The Work in Grace
We know the hymn: Amazing Grace, how sweet the sound, that saved a wretch like me.
It's a cornerstone principle in Christianity, grace. The linchpin connecting our view of a loving God with a sacrificial Jesus with a sinful you and me. Without the unmerited favor that is God's grace and forgiveness, where would we be?
But grace is hard to understand, at least for me. Not conceptually or academically, mind you. I get that grace is free, and that the salvation of God is not something I have to work for or meet some performing standard to get. But when I examine my relationship with God, good works seem so tethered it that distorts my view of the relationship altogether. I've found that living my life trying to please God gets in the way of the relationship he sacrificed so much to have with me. I start to lose sight of the fact that God's grace is the foundation of our relationship, not my supposed good works.
You may find the same thing in your life.
So what do we do with that? How is it that the idea of grace is so quickly tossed aside when it comes to actually living a grace-filled life. And if it's not about doing good stuff, then what do we do with all the imperatives in the gospel. Imperatives like Go. Seek. Baptize. Pray. Worship. Serve. Read the Bible. Love.
For this Christianity thing to be so not predicated on works, there sure is a lot to do! So where does it all fit in?
I Want To Please God
Deep down we all want to please God. It's the core desire in us which results in a sort of base moral code found in all humanity, the sort C.S. Lewis lays out in his book Mere Christianity. Yes, we're born into sin, but we also innately know God is unhappy about that sin. We know we have some making up to do, some "getting it right."
I say the delusional idea that God simply wants us to be "good people" is the result of this yearning. It's the result of us wanting to control the situation, not in a I-Want-To-God kind of way (at least not today), but rather in a let-me-have-control-of-my-destiny kind of way. We really want to fix the problem of our sin ourselves. We want to work ourselves out of the red area of error into the green area of "right" and "good."
As great as grace sounds, most of us live our lives as if it's a bit too good to be true. Instead of living in freedom, we live worried that God will ultimately conclude we weren't good enough for his Heaven. We live in the small print. We all know what the Bible says about grace, and we know how to tell people (and even ourselves) that our efforts to live a life that is pleasing to God is not about proving our worth. But do we really accept that as true? Upon closer examination of your life, would you find your motivation to please God stems from the need to feel worth it to Him?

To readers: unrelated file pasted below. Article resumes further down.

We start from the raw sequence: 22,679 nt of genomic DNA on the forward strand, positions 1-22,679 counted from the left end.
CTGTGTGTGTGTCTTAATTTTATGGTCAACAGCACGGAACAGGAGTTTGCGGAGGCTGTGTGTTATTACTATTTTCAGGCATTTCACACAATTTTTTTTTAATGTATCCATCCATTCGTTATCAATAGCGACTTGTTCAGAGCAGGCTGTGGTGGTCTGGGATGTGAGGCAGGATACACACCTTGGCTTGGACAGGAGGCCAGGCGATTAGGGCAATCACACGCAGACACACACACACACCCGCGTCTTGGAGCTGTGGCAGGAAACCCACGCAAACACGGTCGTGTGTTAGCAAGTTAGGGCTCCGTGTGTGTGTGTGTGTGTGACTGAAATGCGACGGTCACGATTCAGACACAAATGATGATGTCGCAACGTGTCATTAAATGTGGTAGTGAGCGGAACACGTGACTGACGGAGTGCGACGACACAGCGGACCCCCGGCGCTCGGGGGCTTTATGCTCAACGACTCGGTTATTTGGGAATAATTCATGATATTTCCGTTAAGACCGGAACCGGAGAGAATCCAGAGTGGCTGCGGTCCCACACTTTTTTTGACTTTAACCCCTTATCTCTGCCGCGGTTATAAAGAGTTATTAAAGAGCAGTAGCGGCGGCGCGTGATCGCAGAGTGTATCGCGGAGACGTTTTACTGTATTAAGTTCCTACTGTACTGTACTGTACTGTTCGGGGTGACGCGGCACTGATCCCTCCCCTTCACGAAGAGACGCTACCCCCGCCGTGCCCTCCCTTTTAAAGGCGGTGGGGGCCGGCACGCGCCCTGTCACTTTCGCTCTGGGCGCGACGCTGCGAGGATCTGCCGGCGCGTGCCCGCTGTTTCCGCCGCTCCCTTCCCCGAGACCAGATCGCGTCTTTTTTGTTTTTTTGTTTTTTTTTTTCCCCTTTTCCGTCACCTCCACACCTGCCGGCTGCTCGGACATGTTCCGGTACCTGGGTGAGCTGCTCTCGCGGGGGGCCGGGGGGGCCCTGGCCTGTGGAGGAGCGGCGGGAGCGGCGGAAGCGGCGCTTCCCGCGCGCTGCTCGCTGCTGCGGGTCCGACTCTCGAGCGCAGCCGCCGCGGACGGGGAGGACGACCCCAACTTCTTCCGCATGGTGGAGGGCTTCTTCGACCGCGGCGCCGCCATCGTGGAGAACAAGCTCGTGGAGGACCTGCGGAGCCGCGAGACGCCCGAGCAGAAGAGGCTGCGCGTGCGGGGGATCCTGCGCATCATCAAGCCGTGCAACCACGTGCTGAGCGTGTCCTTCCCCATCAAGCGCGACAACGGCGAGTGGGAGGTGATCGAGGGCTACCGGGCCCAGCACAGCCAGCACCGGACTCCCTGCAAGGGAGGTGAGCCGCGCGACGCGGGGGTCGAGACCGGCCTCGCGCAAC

Ironically, the bad things aren't the only things hurting our standing with God. It's often the badly prioritized, overemphasized good things as well. Could it be that the great-sounding desire to please God is a bad thing? Quite possibly. Actually, quite likely.
I Trust God
Living a life driven by "pleasing God" can be dangerous. Not that pleasing God is something we should not want, or aspire, to do. But if we deify such a goal to the point of nullifying the grace God has given us, then we will have missed the point of God's love story entirely. The amazing thing about God's grace explodes out of the singularity of this one thought: we can't please God. At least we can't earn that pleasure with what we do, and how we exercise philanthropy and good will, or in how disciplined or religious we are.
We don't work to get God's love and approval, we work because of it. We don't will ourselves toward good works because we have to save face, we do so because the love of God has entered into us, and has decided to use our lives as a medium for his love and grace. We work out of surrender to Him, because we love Him in return. The Bible says we love Him because he first loved us. We live out the calling God has on our lives, not because we need to control our situation, but because we have relinquished control. Because we have surrendered. We are obedient out of love, not fear. We are moved by compassion, driven by God's purpose, and willing conduits to God's will. Not out of obligation or some need to prove ourselves, but because we are free to live a life soaked in the grace of God, free from the chains of measuring up.
It seems that if we fully grasps this for our lives, the Christian world would be a safer place for us to work together through the struggles of sin and shameful deeds. There's no sense in trying to outshine the Son. Let him shine through us, and we can be better conduits of God's grace. And then, the world can truly understand how amazing God's grace really is.
Do you have a story to share about God's grace in our life? Care to share.